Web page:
Again, the MJ didn’t have help narrative is crap. He had a Top 50 players in Pippen, the best Euro of the era and a host of other good players as well. Also, Jordan got his ass handed to him three years in a row by the Pistons in the playoffs and people thought he couldn’t win the big one. MJ did not spring fully formed into his legend. Which isn’t to say LeBron will pass MJ in people’s minds (frankly, Kareem and others should be in the GOAT conversation) but don’t judge LeBron at 28 as if his legacy is set.

      • zblott - May 6, 2013 at 8:40 PM

        I generally agree with Kurt, but I’m not he’s remembering things correctly if he has Kukoc as the era’s best Euro.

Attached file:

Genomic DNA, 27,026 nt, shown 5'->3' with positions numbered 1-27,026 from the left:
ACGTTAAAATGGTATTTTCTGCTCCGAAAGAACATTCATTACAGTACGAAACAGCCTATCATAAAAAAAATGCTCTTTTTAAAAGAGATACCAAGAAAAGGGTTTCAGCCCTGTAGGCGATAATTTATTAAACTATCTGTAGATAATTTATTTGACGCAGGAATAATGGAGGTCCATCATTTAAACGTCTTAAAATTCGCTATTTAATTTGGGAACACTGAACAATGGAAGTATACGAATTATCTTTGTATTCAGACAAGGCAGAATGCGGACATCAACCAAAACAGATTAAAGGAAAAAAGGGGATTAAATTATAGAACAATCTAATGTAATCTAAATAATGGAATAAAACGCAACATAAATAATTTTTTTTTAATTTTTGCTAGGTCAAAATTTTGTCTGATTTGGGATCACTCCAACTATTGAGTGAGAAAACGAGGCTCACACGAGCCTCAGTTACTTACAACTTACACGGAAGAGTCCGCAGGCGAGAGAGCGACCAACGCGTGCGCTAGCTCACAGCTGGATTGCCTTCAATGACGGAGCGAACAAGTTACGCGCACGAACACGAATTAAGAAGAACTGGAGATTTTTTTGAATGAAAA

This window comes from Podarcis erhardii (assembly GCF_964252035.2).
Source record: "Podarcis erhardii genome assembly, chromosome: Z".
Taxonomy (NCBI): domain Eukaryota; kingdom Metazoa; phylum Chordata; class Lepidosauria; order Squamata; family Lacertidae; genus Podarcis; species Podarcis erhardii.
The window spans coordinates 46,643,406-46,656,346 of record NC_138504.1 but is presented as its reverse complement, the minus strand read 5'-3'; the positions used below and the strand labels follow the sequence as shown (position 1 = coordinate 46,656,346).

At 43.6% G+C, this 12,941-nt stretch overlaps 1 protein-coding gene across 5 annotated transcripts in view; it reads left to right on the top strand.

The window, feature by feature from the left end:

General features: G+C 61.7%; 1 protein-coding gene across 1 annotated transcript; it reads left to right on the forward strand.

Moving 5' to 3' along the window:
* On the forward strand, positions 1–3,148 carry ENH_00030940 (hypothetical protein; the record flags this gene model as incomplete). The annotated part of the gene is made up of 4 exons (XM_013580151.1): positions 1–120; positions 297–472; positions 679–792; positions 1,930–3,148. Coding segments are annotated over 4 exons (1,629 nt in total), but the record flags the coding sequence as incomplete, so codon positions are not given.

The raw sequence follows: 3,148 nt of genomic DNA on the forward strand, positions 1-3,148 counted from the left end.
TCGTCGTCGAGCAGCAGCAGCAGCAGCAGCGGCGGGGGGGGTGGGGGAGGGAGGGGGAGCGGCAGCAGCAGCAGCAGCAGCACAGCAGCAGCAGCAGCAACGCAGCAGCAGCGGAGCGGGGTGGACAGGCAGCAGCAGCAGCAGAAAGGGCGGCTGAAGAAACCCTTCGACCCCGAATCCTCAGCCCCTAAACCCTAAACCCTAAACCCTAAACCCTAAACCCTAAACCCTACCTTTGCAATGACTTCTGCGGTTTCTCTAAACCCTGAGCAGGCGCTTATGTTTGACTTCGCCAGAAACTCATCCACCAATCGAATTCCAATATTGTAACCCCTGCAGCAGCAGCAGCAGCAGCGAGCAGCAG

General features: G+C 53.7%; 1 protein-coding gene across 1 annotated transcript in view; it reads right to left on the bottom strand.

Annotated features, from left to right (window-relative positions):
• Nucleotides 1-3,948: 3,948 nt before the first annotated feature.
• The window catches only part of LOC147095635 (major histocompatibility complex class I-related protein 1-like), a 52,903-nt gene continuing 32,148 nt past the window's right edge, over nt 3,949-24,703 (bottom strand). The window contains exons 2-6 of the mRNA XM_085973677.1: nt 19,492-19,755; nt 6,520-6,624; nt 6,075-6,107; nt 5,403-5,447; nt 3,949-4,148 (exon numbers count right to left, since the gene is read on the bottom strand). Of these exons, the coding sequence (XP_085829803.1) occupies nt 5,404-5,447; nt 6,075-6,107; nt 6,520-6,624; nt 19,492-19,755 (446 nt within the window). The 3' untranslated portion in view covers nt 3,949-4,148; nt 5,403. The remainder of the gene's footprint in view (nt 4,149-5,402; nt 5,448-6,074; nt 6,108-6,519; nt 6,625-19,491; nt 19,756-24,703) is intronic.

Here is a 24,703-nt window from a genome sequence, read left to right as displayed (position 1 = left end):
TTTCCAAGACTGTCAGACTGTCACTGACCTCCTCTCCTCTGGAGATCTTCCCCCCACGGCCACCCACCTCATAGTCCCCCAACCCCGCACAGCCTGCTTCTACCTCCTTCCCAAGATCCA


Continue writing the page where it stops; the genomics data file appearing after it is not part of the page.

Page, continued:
Here are the Euros ranked by how man Win Shares they earned from 84-99 in the NBA:
        Schrempf (104)
        Divac (62)
        Smits (53)
        Kiki (45)
        James Donaldson (43)
        Kukoc (40)
        Sabonis (32) + was clearly the best Euro of the era, just wasn’t in NBA for most of it

      • cantonbound13 - May 6, 2013 at 9:20 PM

        @ Kurt: What did Pippen & Kukoc do without Jordan? Nothing! Pippen couldn’t get the Bulls past the second round when MJ left to play baseball. Pippen joined a good team in Portland & couldn’t do anything either.
        Wade won without LeBron. Jordan never played with 2 all star starters in a season.
        Your just buying the LeBron hype espn is forcing on everyone.

      • Kurt Helin - May 6, 2013 at 11:37 PM

        The two years the Jordan retired the Bulls were the three and five seed in the East playoffs and made the second round of the playoffs. This was not all scrubs, it was a good team that had the best player of their generation to lead them.